On Tue, Jul 06, 2010 at 06:32:40PM +0200, Per Jessen wrote:

> Paul M Foster wrote:
> > Here is the real problem with HTML email. Any straight text message
> > will swell to many times its size when you HTML-ize it. Okay, so now
> > you're sending the message around the internet to perhaps hundreds or
> > thousands of users, using up many times the bandwidth that the actual
> > message really needs. It's like installing a 100w light bulb when a
> > 60w will do. There's simply no reason to suck CPU cycles all over the
> > internet just to make your message "prettier".
> In principle, I agree - in practice, CPU cycles are getting cheaper by
> the minute, and being wasted all the time. Not using HTML is highly
> unlikely to have a measurable impact on anybodys CPU cycles. 

I keep hearing this argument. Here are what I consider similar

"Everyone else pours their waste into the river. Ours won't make that
much difference."

"Our smokestack is just one of hundreds in the city. No one will notice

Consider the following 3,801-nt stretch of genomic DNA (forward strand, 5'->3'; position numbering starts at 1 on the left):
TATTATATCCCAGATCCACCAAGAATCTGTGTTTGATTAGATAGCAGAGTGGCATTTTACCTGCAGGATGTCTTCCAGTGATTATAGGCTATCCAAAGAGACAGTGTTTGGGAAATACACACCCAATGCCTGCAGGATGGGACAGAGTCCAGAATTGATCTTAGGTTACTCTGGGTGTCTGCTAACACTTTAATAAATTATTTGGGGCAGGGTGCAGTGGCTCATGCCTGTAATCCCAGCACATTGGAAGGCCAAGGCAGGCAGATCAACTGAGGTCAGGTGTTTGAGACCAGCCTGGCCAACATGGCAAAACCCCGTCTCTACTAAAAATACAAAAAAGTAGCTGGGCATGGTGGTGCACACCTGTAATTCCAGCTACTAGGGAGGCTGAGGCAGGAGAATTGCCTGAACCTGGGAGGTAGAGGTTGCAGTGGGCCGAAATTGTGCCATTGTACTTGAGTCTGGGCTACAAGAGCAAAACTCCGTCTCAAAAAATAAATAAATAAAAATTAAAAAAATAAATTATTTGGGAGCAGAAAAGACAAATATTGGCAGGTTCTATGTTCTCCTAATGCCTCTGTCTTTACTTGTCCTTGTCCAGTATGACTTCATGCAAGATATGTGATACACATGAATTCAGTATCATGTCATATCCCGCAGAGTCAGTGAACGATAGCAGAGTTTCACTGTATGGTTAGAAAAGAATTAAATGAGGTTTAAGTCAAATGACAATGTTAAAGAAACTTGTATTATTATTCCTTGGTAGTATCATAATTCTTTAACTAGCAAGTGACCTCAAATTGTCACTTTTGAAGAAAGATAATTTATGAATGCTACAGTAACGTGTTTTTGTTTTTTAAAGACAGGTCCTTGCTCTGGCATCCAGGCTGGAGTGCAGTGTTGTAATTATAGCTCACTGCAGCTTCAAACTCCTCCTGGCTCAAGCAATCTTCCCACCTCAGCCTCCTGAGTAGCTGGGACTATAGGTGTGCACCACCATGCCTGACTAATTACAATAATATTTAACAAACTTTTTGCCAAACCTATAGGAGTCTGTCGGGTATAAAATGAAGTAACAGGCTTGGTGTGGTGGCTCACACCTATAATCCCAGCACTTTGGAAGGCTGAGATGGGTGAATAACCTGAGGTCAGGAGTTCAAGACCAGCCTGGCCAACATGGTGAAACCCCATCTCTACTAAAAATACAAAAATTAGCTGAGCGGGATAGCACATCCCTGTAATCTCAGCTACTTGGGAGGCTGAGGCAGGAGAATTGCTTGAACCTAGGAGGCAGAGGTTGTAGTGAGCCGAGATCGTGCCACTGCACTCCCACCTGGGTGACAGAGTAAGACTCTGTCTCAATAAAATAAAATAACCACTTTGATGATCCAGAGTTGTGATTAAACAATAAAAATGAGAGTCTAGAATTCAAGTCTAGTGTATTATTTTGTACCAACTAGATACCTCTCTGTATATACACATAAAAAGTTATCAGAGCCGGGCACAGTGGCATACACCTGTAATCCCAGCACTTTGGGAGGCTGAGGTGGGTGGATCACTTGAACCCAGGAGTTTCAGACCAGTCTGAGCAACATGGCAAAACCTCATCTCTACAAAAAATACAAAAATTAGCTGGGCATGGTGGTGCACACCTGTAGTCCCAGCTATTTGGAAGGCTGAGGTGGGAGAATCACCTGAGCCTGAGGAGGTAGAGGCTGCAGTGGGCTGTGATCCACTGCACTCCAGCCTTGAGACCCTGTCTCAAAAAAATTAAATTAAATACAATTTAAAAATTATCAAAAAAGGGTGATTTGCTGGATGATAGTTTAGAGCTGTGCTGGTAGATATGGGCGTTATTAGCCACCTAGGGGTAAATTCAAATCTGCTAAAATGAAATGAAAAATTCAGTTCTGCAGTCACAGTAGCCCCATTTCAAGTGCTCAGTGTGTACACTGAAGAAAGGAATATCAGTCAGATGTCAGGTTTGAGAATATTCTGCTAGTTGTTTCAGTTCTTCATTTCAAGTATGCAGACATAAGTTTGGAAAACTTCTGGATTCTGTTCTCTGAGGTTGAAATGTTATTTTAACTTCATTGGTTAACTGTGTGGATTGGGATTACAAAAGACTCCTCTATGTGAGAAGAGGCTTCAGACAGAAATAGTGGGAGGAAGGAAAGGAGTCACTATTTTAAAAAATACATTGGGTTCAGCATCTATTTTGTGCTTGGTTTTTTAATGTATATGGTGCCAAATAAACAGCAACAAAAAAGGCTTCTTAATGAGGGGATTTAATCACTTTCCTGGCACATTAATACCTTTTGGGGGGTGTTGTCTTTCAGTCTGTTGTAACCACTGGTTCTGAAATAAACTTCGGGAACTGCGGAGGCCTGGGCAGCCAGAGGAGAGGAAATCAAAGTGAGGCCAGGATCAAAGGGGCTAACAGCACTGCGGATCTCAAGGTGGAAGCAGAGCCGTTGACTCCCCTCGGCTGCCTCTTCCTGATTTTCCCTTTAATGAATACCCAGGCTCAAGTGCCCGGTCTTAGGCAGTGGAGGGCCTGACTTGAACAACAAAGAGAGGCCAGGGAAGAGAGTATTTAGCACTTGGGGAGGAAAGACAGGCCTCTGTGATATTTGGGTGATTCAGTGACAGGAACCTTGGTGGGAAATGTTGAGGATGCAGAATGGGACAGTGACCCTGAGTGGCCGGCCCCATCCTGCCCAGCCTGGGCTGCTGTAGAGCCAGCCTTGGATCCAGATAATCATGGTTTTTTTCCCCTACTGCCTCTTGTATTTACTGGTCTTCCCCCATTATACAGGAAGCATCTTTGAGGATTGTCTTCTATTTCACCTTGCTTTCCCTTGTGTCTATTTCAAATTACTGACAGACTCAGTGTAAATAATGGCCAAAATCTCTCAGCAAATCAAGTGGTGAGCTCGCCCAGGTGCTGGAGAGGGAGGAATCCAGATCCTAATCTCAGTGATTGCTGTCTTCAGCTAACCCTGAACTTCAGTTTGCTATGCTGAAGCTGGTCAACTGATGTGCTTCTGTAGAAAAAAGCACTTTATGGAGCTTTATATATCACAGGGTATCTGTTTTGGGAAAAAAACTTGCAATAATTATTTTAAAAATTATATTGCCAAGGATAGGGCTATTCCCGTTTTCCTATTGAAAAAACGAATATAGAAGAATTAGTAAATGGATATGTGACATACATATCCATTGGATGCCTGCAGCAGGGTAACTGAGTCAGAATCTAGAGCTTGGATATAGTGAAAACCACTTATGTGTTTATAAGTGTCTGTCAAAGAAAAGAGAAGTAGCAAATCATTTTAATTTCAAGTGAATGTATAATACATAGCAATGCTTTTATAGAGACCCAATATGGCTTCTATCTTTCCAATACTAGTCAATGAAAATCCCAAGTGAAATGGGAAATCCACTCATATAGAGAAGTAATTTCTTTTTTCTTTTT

the additional smoke."

"Putting paint thinner down the toilet won't make any difference. The
water processing plant will clean it up."

Just because everyone else wastes CPU doesn't mean you have to
contribute to it, too.

> Besides, HTML is not just about making the message prettier.  A number
> of times I have experienced that important system notifications (from
> our systems to customers') were simply ignored, apparently due to being
> plain text.  We decided to "jazz them up" a bit, and it worked. 

s/prettier/more noticeable/g Same point.


Paul M. Foster

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